When Scott Turow published his first novel, Presumed Innocent, in 1987, it became an immediate bestseller that was soon made into a successful film starring Harrison Ford. It also introduced readers to the fictional Kindle County and the recurring cast of characters who live, work and sometimes die there. Turow returns to Kindle County with Identical, a twisting tale of twin brothers and the secrets surrounding a long-ago murder. Paul Giannis is a successful state senator who's running for mayor; his twin, Cass, has just been released from prison after serving 25 years for the murder of his girlfriend, Dita. Dita's brother has always suspected that Paul had something to do with his sister's death, and he tasks two investigators-one who worked on the original case-to find out once and for all if both twins were involved. The story goes back and forth in time, switching from the day of Dita's death to the present, slowly filling in one detail after another to finally reveal the truth. There's a lot of discussion about DNA, which I found a little too technical for my tastes, but it's a key factor to unraveling the mystery. The traditions, family feuds and long-held secrets of the tight-knit Greek community in Kindle County also play an important part in the plot. The ending, when it comes, isn't exactly a shocker, but it should leave you pleasantly surprised. Identical may not be Turow's best book, but it's a good read with some clever plot twists and turns. And it's always nice to revisit the mythical Kindle County, where people are never quite who they seem to be.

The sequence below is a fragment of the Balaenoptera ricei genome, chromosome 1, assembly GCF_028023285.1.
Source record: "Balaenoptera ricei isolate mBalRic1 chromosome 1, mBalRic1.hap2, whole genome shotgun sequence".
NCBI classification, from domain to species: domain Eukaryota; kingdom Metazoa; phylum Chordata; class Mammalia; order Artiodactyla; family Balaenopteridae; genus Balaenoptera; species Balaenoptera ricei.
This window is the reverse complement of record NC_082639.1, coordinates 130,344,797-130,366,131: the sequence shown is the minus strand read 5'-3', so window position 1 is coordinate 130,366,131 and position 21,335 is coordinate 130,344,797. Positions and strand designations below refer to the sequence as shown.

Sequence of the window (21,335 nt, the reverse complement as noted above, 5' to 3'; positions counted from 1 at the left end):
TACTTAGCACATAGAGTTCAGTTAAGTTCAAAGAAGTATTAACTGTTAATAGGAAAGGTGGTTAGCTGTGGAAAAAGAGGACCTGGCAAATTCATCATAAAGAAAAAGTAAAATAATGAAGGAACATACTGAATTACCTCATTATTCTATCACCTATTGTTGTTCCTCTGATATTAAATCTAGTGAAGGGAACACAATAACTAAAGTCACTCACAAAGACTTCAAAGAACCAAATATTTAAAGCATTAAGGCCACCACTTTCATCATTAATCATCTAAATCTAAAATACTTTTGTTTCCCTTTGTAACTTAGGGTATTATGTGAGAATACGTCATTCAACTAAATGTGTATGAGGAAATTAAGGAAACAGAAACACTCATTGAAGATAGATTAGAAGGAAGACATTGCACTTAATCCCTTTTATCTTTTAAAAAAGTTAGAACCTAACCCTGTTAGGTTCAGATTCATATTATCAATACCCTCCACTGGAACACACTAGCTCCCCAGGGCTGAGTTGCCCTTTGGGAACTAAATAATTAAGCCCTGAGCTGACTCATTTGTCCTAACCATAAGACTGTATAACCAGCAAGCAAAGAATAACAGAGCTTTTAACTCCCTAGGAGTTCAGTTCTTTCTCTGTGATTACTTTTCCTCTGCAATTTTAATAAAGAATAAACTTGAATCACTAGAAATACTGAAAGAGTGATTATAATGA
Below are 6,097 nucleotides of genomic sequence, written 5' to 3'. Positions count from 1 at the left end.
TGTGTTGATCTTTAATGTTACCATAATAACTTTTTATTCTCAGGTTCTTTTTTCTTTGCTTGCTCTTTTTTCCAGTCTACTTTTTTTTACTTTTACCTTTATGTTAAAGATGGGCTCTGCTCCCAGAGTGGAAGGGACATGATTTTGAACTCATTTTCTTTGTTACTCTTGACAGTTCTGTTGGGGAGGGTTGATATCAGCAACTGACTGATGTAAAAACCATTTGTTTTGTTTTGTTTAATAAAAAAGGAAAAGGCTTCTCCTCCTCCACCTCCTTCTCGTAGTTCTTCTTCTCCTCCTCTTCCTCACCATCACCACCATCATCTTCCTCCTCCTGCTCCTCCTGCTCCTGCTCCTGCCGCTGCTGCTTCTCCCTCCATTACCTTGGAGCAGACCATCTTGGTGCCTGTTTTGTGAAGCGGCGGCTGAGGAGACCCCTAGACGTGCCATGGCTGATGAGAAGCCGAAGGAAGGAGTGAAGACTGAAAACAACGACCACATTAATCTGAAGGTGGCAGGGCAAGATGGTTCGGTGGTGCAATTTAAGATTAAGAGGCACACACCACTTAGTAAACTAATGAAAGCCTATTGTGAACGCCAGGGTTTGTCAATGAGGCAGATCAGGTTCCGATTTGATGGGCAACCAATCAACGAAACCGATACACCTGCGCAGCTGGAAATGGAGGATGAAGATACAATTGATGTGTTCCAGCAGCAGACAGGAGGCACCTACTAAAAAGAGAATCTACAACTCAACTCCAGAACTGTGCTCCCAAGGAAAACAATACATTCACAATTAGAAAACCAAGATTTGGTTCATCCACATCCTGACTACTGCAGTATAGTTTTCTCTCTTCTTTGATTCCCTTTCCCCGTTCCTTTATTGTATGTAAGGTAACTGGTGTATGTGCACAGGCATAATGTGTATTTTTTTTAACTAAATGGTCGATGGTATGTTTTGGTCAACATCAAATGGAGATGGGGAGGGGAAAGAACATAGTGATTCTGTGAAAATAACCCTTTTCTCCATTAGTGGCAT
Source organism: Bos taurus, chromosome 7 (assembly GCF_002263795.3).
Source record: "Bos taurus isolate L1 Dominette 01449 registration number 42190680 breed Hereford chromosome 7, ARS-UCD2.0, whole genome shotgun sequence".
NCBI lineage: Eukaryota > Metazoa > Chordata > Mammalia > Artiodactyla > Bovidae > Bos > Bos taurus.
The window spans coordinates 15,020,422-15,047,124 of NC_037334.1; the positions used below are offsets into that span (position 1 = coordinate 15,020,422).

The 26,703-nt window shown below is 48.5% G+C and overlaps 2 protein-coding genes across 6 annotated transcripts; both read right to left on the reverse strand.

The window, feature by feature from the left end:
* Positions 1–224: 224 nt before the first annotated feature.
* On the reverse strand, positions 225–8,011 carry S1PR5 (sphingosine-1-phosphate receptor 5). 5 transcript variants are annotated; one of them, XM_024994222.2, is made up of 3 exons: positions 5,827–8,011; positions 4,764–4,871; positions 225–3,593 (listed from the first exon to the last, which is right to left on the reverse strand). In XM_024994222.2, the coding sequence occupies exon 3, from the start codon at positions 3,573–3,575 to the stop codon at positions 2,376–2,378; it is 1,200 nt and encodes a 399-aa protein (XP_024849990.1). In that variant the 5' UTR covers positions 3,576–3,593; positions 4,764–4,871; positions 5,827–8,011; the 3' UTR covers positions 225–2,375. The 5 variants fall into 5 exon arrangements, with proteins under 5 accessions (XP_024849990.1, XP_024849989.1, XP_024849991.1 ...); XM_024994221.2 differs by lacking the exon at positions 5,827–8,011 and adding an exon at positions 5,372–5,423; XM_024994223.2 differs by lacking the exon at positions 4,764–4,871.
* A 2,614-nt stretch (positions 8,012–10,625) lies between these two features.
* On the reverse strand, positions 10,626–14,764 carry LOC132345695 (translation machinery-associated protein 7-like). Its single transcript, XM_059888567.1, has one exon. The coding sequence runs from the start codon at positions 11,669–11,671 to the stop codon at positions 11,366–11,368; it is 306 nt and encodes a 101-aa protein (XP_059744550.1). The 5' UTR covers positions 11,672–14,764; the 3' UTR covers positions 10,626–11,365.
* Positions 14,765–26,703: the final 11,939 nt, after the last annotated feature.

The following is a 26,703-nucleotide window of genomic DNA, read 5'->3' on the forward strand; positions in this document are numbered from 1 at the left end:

From the #1 New York Times bestselling author of Testimony comes a thrilling novel of murder, sex, and betrayal. State Senator Paul Giannis is a candidate for Mayor of Kindle County. His identical twin brother Cass is newly released from prison, 25 years after pleading guilty to the murder of his girlfriend, Dita Kronon. When Evon Miller, an ex-FBI agent who is the head of security for the Kronon family business, and private investigator Tim Brodie begin a re-investigation of Dita's death, they find themselves ensnared in a tangle of deception - as only Scott Turow could weave. PRAISE FOR IDENTICAL"A compulsively readable tale." - Los Angeles Times"Smart and wise." - Washington Post"Ambitious and richly realized...Broad in scope and epic in nature, this is as great a novel as a thriller." - Providence Journal